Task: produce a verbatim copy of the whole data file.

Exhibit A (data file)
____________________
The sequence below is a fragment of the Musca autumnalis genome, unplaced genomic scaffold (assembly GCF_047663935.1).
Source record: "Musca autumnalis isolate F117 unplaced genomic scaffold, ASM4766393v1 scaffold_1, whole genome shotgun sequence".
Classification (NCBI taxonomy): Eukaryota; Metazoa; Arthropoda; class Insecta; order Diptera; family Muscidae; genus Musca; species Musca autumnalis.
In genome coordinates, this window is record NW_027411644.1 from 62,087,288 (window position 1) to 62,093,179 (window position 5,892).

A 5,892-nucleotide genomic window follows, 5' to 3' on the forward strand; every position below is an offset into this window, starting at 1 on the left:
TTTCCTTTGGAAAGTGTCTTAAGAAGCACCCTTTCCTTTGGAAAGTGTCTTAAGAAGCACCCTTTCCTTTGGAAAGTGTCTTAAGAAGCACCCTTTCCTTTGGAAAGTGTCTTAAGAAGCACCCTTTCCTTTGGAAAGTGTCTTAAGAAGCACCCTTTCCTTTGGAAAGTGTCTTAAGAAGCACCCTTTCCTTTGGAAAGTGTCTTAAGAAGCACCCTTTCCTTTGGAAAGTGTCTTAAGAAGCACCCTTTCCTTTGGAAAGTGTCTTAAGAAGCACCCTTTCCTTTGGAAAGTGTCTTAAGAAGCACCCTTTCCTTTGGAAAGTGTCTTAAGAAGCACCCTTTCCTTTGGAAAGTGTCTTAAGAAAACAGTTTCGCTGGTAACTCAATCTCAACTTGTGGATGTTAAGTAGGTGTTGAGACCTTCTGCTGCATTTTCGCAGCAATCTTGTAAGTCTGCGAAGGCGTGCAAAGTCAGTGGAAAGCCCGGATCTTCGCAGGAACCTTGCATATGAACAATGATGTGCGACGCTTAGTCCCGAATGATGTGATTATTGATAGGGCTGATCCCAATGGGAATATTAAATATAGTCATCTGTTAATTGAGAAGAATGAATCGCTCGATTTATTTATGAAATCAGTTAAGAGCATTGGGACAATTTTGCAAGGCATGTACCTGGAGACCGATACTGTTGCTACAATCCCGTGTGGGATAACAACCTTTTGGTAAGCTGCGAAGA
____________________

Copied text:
The sequence below is a fragment of the Musca autumnalis genome, unplaced genomic scaffold (assembly GCF_047663935.1).
Source record: "Musca autumnalis isolate F117 unplaced genomic scaffold, ASM4766393v1 scaffold_1, whole genome shotgun sequence".
Classification (NCBI taxonomy): Eukaryota; Metazoa; Arthropoda; class Insecta; order Diptera; family Muscidae; genus Musca; species Musca autumnalis.
In genome coordinates, this window is record NW_027411644.1 from 62,087,288 (window position 1) to 62,093,179 (window position 5,892).

A 5,892-nucleotide genomic window follows, 5' to 3' on the forward strand; every position below is an offset into this window, starting at 1 on the left:
TTTCCTTTGGAAAGTGTCTTAAGAAGCACCCTTTCCTTTGGAAAGTGTCTTAAGAAGCACCCTTTCCTTTGGAAAGTGTCTTAAGAAGCACCCTTTCCTTTGGAAAGTGTCTTAAGAAGCACCCTTTCCTTTGGAAAGTGTCTTAAGAAGCACCCTTTCCTTTGGAAAGTGTCTTAAGAAGCACCCTTTCCTTTGGAAAGTGTCTTAAGAAGCACCCTTTCCTTTGGAAAGTGTCTTAAGAAGCACCCTTTCCTTTGGAAAGTGTCTTAAGAAGCACCCTTTCCTTTGGAAAGTGTCTTAAGAAGCACCCTTTCCTTTGGAAAGTGTCTTAAGAAGCACCCTTTCCTTTGGAAAGTGTCTTAAGAAAACAGTTTCGCTGGTAACTCAATCTCAACTTGTGGATGTTAAGTAGGTGTTGAGACCTTCTGCTGCATTTTCGCAGCAATCTTGTAAGTCTGCGAAGGCGTGCAAAGTCAGTGGAAAGCCCGGATCTTCGCAGGAACCTTGCATATGAACAATGATGTGCGACGCTTAGTCCCGAATGATGTGATTATTGATAGGGCTGATCCCAATGGGAATATTAAATATAGTCATCTGTTAATTGAGAAGAATGAATCGCTCGATTTATTTATGAAATCAGTTAAGAGCATTGGGACAATTTTGCAAGGCATGTACCTGGAGACCGATACTGTTGCTACAATCCCGTGTGGGATAACAACCTTTTGGTAAGCTGCGAAGA